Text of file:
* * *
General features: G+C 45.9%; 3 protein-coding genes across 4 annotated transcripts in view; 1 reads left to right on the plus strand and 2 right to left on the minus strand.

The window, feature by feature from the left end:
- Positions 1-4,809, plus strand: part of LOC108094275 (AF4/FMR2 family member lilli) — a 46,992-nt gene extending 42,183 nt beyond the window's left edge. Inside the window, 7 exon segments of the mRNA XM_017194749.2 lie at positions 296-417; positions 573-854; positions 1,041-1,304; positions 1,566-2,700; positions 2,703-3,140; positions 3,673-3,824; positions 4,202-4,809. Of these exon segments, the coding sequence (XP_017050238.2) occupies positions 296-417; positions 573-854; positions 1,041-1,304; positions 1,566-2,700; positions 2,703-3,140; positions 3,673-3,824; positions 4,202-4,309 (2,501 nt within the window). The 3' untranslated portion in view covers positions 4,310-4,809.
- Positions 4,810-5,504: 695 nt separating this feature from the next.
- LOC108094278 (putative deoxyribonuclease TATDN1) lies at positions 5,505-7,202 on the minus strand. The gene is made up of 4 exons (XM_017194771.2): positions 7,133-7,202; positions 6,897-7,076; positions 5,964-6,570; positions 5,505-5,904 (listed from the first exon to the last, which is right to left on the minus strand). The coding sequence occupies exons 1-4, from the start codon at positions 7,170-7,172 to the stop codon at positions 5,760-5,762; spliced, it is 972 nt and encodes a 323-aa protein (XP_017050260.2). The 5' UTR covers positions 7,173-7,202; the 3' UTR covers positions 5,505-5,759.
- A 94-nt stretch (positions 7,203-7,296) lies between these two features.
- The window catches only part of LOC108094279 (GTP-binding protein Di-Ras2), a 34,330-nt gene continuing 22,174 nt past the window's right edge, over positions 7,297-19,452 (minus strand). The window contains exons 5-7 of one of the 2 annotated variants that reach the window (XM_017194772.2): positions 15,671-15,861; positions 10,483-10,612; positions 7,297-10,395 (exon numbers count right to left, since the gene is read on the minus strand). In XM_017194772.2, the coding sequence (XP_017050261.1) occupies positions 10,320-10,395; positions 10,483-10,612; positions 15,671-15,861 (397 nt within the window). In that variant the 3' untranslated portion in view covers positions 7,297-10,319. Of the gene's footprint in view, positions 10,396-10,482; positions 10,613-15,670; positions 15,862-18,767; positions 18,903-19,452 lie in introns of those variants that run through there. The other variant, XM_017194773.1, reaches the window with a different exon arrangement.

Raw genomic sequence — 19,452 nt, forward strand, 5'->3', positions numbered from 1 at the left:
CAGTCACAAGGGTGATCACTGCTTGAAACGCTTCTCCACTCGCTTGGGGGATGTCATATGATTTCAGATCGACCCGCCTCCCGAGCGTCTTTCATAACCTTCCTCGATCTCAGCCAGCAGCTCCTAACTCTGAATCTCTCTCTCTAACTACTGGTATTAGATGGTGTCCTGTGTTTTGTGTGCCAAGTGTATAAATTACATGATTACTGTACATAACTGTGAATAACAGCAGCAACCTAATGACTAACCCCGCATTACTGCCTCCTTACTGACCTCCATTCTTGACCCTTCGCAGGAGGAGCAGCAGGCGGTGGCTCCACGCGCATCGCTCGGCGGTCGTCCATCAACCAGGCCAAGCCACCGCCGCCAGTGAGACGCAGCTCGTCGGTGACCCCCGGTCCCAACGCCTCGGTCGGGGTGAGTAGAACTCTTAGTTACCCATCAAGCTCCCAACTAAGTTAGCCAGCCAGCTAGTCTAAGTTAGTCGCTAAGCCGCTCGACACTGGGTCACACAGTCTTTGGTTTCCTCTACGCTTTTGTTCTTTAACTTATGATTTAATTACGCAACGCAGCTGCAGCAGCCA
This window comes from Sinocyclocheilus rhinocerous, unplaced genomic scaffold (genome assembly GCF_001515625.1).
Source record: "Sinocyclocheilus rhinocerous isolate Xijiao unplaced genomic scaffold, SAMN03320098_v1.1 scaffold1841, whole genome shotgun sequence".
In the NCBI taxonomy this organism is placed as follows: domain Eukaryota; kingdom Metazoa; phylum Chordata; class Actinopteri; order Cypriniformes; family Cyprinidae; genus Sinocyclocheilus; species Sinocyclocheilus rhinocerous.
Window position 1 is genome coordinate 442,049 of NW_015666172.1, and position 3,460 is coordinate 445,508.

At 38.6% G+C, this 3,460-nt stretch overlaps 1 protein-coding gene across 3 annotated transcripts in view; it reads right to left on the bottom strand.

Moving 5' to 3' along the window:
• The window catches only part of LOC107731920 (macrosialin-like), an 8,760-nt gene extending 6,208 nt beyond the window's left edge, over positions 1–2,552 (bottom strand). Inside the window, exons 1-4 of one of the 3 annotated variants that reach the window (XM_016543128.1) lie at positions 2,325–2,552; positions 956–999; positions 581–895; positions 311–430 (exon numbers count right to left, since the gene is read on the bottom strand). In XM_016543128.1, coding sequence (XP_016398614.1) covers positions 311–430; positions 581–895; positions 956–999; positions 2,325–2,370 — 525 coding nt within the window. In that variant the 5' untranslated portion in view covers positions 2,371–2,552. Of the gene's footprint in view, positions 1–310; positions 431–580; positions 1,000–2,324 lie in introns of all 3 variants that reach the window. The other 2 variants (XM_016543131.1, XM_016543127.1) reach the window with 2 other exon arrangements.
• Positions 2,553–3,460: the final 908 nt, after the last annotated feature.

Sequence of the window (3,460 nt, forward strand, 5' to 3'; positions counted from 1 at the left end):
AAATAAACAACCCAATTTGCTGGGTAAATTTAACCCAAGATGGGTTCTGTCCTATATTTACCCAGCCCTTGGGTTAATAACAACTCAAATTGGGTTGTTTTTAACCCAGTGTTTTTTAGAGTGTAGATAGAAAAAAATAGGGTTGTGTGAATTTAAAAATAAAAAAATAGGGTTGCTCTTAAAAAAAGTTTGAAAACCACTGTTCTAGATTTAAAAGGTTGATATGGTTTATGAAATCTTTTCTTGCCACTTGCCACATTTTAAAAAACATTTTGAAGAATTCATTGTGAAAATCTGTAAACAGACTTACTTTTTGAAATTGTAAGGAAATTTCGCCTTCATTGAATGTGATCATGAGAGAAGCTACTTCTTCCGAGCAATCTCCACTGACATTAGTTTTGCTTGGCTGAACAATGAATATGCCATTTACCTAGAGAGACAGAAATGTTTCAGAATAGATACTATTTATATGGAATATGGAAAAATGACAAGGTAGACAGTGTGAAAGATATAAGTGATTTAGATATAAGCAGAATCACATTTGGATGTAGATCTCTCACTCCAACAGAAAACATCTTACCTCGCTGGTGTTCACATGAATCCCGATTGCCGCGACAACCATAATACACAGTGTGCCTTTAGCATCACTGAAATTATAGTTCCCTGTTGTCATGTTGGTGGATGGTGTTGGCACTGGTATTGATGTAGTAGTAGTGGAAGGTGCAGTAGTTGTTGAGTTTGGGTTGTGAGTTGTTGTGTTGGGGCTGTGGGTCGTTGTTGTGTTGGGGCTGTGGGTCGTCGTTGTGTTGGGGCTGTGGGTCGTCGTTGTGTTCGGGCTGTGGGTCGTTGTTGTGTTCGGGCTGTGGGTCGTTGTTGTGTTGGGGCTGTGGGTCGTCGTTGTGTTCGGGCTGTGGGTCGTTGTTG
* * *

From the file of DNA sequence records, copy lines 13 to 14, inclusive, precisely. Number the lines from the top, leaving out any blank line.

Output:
Window position 1 is genome coordinate 442,049 of NW_015666172.1, and position 3,460 is coordinate 445,508.

At 38.6% G+C, this 3,460-nt stretch overlaps 1 protein-coding gene across 3 annotated transcripts in view; it reads right to left on the bottom strand.